Mesmerising Sounds: The Role of Music in Animal Magnetism

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About Sommer_HPS

Dr. Andreas Sommer, historian of the human sciences at Cambridge University, UK. View all posts by Sommer_HPS

4 responses to “Mesmerising Sounds: The Role of Music in Animal Magnetism

  • Peter Mulacz

    The article says “For instance, years later Franz Schubert seems to have played some of his piano music to aid mesmeric treatment in Vienna.” Mesmeric cures in Vienna ended shortly after Mesmer left for Paris (1778) as his wife (who remained in Vienna) continued treating the patients in his clinic. Then Mesmerism came to a still stand in Vienna. During the later years, Mesmer paid two visits to Vienna, the second one following his wife’s death (1790) yet nothing is known about contacts to any mesmeric colleagues there.

    So—as there was no continuity of Mesmerism at the turn of the century—the question arises: WHO carried out mesmeric cures in Vienna during the first third of the 19th century where Schubert (1797-1828) is said to have played his piano music?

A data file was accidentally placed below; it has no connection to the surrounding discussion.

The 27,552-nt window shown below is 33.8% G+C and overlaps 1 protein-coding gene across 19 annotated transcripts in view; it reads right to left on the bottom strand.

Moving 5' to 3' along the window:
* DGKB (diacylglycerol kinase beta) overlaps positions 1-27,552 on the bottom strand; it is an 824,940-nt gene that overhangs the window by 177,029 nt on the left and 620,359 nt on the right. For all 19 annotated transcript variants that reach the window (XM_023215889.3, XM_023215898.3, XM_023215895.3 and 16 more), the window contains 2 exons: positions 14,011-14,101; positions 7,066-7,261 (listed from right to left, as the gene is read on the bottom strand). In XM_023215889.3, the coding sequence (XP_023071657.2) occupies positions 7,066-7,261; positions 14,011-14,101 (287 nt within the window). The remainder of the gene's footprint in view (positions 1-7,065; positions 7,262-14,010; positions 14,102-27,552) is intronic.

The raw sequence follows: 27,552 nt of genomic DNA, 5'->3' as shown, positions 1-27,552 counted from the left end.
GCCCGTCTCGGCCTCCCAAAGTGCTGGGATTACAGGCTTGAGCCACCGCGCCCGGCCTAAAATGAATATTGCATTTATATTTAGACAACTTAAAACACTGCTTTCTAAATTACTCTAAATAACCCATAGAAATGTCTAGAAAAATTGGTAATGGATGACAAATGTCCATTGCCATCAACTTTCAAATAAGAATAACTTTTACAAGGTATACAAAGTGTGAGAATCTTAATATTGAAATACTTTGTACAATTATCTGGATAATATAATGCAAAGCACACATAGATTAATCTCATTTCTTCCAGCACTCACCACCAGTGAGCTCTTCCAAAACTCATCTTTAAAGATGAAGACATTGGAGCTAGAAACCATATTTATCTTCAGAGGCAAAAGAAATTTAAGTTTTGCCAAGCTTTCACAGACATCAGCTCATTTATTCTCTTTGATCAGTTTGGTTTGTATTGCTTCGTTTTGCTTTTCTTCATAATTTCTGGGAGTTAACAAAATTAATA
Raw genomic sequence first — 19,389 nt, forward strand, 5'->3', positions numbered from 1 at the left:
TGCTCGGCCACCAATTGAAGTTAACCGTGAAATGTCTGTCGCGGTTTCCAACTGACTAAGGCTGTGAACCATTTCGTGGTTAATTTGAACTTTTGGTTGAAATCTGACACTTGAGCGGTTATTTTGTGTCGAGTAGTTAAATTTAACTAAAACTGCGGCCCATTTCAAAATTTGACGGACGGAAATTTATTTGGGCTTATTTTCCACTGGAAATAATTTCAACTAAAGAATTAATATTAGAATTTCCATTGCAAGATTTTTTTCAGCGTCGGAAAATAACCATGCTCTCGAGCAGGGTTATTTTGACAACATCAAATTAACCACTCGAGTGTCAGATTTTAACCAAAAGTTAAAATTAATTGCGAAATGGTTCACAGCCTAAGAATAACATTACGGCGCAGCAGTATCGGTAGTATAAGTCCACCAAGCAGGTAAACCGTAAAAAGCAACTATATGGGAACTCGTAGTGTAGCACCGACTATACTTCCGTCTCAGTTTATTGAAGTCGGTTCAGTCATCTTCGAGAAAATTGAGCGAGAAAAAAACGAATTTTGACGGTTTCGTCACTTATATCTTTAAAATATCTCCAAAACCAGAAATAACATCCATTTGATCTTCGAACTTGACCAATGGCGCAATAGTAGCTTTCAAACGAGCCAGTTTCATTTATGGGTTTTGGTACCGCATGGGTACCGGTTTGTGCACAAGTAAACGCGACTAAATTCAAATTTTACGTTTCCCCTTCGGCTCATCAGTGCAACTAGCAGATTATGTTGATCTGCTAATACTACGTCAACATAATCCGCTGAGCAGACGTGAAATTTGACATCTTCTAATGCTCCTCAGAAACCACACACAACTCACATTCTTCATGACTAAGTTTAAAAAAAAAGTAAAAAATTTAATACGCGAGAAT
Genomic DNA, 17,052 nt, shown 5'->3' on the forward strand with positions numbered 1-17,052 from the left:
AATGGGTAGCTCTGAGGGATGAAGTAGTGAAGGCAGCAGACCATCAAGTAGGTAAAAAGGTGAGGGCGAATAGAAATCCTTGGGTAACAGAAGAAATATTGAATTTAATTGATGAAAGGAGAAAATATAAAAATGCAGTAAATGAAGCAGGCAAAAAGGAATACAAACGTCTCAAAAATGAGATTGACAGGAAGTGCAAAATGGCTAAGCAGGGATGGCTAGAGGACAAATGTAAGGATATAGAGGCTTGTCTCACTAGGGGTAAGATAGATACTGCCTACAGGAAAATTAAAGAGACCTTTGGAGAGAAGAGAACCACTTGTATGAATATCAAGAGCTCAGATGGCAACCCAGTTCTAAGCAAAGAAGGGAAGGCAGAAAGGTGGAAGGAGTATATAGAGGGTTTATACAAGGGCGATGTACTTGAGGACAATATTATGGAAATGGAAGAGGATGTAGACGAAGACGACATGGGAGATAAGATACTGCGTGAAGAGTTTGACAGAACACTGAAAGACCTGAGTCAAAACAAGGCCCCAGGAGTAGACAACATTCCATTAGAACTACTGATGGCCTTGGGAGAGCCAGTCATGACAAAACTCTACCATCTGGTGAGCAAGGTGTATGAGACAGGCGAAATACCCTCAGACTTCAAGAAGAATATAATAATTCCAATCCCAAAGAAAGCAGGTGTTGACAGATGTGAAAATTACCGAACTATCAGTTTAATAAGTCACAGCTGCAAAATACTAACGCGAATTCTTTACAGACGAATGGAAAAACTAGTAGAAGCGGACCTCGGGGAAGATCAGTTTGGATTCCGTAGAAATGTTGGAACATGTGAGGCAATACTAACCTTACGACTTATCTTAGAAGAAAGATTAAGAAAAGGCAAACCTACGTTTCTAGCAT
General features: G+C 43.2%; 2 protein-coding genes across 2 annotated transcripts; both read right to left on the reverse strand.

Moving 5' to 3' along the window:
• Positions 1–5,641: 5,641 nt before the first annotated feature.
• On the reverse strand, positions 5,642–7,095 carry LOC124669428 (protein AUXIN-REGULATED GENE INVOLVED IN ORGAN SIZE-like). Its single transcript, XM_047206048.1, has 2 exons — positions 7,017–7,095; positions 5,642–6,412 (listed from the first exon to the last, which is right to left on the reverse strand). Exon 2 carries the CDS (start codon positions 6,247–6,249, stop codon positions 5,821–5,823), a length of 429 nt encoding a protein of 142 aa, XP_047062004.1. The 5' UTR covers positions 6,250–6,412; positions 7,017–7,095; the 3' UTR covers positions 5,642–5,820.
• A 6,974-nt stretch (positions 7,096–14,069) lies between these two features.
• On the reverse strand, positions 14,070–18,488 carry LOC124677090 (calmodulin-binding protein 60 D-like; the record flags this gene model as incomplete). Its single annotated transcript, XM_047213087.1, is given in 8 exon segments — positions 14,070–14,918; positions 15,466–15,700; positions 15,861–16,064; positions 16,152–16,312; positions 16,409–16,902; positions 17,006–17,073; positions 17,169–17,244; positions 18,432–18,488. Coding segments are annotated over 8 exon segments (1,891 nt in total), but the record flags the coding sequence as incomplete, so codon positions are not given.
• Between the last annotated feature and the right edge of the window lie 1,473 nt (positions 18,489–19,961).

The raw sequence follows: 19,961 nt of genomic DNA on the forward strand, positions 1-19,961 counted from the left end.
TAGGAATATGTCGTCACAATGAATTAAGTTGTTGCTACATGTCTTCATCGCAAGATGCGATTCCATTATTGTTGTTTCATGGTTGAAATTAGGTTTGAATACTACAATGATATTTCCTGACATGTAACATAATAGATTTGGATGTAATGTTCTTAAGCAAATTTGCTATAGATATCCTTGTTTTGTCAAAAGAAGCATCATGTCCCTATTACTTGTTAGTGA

Peter Mulacz, Vienna

  • James Kennaway

    Hello Peter,
    There’s an interesting article on that subject.
    Hope that helps.

    • Peter Mulacz

      Hi James,

      thank you so much for alerting me to that paper; very interesting indeed. However, from the description of the situation it becomes quite clear that it was not a proper “mesmeric treatment” but rather a setting in the style of Puységur.

      Remember, during his Viennese time Mesmer used only the passes whereas in Paris he used mainly the Bacquet (and in addition music, preferrably by his glass harmonica, for enhancement of the effects).

      Somnabulism, trance states, prediction of the future development of the illness, trance prescription for other patients of remedies and cures—all this was brought into the later course of events in Animal Magnetism by Puységur and is totally alien to Mesmer’s original method.


  • James Kennaway

    Dear Peter,
    I’m glad you liked that article. I was using ‘mesmeric’ rather loosely, it’s true.

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